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A-Team Insight Blogs

Fixed-Income Trading Operations Catch Up

Fixed-income trading operations may be as much as 15 years behind equities trading operations, but they are catching up quickly, according to executives in the field who spoke at the FIX Trading Community’s Americas Trading Briefing in New York on April 26.

“All the advancements in technology, the transfer of information and the execution of orders electronically are all in place, so it will naturally progress quickly,” said William Vulpis, managing director and head of KCG BondPoint.

The key elements for improving FICC (fixed-income instruments, currencies and commodities) trading operations are infrastructure, protocols and algorithms. Offering services for multiple asset classes creates more opportunities for firms, according to Benjamin Grizzle, managing director and head of multi-asset platform sales at Goldman Sachs.

“Creating a holistic ecosystem where customers can operate fully, you will pick up incremental opportunities from being not just a specialist, but a ‘stickier’ provider who provides everything,” he said.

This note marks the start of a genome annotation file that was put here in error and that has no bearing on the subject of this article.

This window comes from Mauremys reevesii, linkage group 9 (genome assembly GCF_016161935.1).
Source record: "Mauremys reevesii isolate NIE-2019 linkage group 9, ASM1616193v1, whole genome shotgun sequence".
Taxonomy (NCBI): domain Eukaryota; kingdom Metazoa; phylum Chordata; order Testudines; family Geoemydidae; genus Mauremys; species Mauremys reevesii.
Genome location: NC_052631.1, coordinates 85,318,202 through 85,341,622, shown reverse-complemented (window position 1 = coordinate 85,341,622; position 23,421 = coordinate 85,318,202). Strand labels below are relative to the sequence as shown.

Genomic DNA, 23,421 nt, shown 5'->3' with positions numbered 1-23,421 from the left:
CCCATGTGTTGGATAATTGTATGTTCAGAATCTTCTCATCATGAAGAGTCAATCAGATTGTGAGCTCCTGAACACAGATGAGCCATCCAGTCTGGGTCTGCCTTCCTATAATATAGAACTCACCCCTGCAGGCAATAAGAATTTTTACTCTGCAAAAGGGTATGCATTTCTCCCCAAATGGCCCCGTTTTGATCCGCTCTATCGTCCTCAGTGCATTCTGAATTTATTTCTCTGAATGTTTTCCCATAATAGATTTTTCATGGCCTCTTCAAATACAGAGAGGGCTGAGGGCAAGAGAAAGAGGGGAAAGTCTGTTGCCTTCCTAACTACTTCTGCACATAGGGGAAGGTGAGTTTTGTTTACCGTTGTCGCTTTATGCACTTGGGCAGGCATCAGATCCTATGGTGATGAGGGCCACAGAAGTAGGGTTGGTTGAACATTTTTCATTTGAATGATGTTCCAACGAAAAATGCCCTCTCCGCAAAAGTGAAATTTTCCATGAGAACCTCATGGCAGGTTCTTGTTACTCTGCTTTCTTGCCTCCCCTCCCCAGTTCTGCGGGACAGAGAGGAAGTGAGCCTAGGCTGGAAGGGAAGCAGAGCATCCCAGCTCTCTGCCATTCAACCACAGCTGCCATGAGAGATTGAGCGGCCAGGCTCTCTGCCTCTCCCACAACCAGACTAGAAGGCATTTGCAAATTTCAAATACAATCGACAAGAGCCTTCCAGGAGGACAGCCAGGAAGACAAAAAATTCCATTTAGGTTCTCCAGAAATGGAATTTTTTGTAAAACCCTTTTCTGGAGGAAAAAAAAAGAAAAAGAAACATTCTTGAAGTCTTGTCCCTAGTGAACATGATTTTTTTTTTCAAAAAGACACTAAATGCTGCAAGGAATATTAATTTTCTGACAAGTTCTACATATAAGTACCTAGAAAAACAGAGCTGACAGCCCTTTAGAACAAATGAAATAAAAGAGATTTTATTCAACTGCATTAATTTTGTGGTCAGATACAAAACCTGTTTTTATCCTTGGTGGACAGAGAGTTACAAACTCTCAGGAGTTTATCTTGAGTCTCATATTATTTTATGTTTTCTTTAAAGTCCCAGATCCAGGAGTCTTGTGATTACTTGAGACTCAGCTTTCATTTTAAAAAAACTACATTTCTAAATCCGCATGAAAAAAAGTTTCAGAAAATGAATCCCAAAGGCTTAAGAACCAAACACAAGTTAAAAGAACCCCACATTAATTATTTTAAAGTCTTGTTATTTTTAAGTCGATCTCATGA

Just as firms can handle more asset classes, they can also expand their stock of services, including research tools, order creation tools, order management system tools for pre-trade compliance checks, and execution management systems. Streamlined and consolidated supermarkets of service offerings can produce efficiency and cost benefits.

Still, firms must evaluate whether trading operations protocols are a help or a hindrance. Voice trading tends to be value-added, said Vulpis, and when traders spend more time on a trade that is manual, conducted by voice rather than electronically, the result should be “creating added revenue or alpha,” he said. In fixed-income, protocols dictating whether a trade is conducted by voice or electronically “are probably a bigger hurdle,” Vulpis added.

For firms to think about algorithmic trading of FICC, more infrastructure and development may still be needed, however. “You need to be able to book trades electronically — even voice trades — before you can quote them electronically and get enough liquidity so that it makes sense to have an algorithm,” said Grizzle. “In markets where liquidity is more elusive, figuring out how to bring together buyers and sellers in a way that benefits all market participants is one of the real challenges.”

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